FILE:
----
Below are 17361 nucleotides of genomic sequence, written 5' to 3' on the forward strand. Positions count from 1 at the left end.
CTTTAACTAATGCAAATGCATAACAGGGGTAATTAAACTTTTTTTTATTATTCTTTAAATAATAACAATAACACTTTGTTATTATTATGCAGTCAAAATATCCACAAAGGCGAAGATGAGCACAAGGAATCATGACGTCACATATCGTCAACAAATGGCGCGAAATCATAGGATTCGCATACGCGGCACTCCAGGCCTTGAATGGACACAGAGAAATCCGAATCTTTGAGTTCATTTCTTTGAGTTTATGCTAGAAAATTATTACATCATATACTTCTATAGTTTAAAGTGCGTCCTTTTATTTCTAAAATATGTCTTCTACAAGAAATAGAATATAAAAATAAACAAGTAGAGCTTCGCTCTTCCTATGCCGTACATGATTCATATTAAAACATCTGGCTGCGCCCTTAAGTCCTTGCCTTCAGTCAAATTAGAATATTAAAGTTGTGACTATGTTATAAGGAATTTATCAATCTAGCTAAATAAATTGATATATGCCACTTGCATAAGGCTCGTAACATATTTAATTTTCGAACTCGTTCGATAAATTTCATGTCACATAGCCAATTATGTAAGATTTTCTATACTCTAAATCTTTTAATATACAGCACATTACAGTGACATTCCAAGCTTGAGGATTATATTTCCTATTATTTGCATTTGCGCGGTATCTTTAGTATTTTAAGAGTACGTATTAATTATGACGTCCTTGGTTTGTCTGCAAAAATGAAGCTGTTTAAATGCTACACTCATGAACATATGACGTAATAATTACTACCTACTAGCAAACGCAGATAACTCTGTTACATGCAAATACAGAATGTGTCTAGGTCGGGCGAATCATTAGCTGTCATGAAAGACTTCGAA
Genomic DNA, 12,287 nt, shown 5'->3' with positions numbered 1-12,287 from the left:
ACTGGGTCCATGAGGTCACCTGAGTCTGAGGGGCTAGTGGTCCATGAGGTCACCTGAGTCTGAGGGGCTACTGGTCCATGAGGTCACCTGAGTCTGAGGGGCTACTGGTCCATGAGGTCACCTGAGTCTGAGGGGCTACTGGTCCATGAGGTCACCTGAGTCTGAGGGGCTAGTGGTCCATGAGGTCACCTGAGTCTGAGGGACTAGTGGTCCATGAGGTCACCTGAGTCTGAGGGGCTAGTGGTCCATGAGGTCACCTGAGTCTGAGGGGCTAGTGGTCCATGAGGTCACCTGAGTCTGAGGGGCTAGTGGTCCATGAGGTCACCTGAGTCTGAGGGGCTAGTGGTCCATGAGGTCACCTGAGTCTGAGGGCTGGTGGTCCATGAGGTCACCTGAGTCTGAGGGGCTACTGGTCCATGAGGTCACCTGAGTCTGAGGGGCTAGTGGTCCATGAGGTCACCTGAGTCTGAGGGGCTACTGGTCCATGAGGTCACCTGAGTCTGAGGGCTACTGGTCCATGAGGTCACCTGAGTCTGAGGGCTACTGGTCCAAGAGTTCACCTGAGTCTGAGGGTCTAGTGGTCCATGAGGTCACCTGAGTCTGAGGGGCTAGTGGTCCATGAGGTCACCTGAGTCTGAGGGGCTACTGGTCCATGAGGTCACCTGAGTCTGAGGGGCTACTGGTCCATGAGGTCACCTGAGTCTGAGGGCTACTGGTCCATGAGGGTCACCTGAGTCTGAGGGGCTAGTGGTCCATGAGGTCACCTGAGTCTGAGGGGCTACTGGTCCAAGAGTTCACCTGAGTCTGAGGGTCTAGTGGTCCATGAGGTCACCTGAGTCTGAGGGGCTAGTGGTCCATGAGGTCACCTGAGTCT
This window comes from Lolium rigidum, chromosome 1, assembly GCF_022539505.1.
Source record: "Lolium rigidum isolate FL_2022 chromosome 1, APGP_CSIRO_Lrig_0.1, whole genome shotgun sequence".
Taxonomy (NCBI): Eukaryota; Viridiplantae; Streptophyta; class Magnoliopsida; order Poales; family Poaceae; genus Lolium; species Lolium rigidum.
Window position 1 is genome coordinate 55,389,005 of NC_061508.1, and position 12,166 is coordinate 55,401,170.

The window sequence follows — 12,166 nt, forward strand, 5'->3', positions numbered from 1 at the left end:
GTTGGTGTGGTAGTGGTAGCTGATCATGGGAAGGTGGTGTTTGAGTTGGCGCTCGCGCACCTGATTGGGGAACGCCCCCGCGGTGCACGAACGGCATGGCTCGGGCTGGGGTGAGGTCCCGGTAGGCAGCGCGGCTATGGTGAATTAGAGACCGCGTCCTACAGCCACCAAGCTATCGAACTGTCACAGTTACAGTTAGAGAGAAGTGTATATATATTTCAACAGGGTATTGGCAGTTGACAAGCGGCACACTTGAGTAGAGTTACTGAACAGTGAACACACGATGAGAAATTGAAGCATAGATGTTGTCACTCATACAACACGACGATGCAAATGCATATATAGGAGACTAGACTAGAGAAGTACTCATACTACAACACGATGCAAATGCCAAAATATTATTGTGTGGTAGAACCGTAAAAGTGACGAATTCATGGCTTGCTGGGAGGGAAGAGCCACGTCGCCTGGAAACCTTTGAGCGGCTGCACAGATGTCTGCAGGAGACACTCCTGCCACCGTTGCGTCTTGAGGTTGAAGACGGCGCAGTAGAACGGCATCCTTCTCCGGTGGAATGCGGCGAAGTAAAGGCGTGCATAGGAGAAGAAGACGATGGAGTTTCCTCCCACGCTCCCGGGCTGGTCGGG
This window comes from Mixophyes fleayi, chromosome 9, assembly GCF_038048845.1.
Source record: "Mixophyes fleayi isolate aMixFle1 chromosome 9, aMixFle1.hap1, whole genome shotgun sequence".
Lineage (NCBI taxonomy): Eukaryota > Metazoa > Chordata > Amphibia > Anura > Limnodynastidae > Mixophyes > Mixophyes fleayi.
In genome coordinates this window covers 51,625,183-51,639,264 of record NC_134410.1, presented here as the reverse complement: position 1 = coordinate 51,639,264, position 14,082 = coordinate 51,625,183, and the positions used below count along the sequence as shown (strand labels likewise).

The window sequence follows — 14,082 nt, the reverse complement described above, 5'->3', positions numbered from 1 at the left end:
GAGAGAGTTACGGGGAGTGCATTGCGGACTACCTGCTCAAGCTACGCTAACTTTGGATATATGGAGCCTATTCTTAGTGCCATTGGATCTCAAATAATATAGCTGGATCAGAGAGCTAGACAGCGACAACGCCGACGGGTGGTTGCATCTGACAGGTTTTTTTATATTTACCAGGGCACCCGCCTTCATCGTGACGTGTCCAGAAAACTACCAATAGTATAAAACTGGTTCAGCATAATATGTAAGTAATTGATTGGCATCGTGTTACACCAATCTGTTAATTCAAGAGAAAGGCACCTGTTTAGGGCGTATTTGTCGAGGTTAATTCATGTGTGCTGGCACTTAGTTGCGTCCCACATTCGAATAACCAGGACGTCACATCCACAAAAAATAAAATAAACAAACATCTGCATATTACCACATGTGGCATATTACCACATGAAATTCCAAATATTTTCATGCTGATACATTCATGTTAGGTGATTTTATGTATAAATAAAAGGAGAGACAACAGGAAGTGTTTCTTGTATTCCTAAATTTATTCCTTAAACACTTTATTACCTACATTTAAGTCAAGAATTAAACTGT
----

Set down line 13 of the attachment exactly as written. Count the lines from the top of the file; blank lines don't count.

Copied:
Lineage (NCBI taxonomy): Eukaryota > Metazoa > Chordata > Amphibia > Anura > Limnodynastidae > Mixophyes > Mixophyes fleayi.